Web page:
Published: Sun, July 22, 2018
Worldwide | By Gretchen Simon

Boris Johnson calls Chequers Brexit plan 'miserable permanent limbo'

Boris Johnson calls Chequers Brexit plan 'miserable permanent limbo'

"A country eager, as she said, not just just to do a bold, ambitious and comprehensive free trade agreement with the EU, out of the customs union and out of the single market, but also to do new free trade deals around the world", he continued.

Foreign Secretary Boris Johnson, the face of the Brexit campaign, is also staying put to defend his vision of the divorce, according to a person familiar with his thinking.

Where the government might struggle is explaining its acceptance of the demand that the European Union must collect tariffs on Britain's behalf, if London is to do the same - a suggestion one expert said the bloc's negotiators were unlikely to accept.

"It is not too late to save Brexit", Johnson said in his first statement to parliament since his resignation.

'We have changed tack once and we can change tack again.

The government was forced to abandon a plan to start parliament's summer recess five days early, after opponents criticised it as a ploy to avoid further rows, and members of her own party said they still had work to do.

Instead, he said the United Kingdom had conceded ground over the divorce bill, the role of the European Court of Justice and the Northern Ireland border, which he said had needlessly become "politically charged" and resulted in a "fantastical, Heath Robinson" customs arrangement being put forward.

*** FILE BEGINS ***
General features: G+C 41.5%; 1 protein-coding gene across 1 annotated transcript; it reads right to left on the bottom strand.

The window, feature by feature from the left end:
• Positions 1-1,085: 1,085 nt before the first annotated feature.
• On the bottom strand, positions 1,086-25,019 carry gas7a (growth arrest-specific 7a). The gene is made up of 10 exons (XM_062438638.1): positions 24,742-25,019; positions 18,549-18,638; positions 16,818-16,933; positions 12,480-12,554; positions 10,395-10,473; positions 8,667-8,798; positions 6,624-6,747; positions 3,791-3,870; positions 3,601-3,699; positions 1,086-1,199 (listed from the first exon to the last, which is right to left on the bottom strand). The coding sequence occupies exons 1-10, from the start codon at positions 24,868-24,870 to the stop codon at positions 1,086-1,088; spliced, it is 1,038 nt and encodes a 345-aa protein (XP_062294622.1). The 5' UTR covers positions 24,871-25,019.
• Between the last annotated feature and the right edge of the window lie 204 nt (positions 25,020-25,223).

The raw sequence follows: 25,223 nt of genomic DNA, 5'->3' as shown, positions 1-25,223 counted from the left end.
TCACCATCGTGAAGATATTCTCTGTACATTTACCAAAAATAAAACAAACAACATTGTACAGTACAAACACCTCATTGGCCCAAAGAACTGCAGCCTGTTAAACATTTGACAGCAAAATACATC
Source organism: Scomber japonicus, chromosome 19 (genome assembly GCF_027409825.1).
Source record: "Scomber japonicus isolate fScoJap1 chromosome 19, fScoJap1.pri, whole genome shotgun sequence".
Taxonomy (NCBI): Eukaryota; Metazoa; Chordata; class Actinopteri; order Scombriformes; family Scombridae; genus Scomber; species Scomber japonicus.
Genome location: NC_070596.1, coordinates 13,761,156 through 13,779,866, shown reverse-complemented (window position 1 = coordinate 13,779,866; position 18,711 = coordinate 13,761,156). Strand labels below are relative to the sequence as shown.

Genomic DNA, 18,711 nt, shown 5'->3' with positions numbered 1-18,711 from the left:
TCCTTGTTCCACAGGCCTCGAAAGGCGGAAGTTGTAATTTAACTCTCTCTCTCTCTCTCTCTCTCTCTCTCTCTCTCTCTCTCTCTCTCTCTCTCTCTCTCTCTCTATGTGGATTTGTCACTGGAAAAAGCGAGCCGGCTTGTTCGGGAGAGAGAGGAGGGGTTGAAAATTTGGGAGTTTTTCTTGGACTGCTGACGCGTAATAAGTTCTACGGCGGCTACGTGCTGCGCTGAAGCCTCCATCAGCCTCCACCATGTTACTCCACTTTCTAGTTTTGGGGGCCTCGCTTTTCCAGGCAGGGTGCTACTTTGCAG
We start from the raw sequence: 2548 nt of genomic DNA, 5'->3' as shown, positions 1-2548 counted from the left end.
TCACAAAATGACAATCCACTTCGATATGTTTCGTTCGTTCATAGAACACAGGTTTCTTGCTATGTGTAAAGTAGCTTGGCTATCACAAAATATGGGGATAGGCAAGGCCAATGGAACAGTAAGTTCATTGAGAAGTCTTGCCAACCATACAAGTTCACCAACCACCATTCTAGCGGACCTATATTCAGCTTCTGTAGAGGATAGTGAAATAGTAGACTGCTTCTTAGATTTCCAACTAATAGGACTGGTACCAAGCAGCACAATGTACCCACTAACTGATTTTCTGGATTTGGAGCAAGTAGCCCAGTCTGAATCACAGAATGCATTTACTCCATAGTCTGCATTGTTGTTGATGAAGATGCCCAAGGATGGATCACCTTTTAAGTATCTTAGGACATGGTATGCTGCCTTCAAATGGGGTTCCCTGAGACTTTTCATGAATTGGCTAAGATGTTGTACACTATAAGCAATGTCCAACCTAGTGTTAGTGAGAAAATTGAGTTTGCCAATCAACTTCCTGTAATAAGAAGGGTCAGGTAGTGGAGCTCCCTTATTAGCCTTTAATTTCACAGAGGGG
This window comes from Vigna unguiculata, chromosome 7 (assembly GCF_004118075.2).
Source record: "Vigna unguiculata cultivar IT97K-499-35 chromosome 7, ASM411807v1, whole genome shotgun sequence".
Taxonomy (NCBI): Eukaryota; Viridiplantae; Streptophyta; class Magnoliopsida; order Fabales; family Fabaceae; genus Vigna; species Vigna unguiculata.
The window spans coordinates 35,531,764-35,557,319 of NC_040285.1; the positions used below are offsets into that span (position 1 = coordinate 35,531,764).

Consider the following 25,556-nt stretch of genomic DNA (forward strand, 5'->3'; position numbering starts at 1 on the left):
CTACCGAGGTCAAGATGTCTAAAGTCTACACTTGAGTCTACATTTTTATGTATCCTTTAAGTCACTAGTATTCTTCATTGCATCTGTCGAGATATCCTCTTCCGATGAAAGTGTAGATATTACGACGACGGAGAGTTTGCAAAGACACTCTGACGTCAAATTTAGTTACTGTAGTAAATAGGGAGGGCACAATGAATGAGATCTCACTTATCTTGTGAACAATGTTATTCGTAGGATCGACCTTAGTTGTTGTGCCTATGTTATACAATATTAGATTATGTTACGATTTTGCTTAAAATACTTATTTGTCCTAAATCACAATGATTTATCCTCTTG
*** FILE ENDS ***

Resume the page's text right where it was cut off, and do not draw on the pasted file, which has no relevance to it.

Mr Johnson's speech was re-tweeted by a host of prominent Brexiteer Tories, among them Jacob Rees-Mogg, chair of the influential European Research Group of MPs.

It is rare for ministers to deliver such a speech in Parliament.

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But it stopped short of the blistering attack that some had expected.

Labour's Wes Streeting called the speech a "total damp squib".

UK Prime Minister Theresa May moved quickly to contain a crisis in her government after her chief Brexit negotiator quit, replacing him with a young euroskeptic and insisted she would press ahead with her vision for the divorce.

May's political vulnerability was exposed by the survey which found voters would prefer Boris Johnson, who quit as her foreign minister two weeks ago, to negotiate with the European Union and lead the Conservative Party into the next election. Major faced the same divisions over Europe as the party is battling now, but said the pro-Brexit wing had put May in a much more hard position.

During her meeting with the Commons liaison committee, Mrs May said Brexit "continues to mean Brexit" and repeated her claim that no deal with Brussels was better than a bad deal.

Ms Soubry told BBC Radio 4: 'Your listeners should be angry that the likes of Jacob Rees-Mogg are running our country at this the most hard of times since the Second World War'.

But she added: 'What we are doing at the moment is working for a deal'.

But by setting a deadline for May to change her approach, she said he appeared to be telling MPs that it would be "in their hands" if she didn't.

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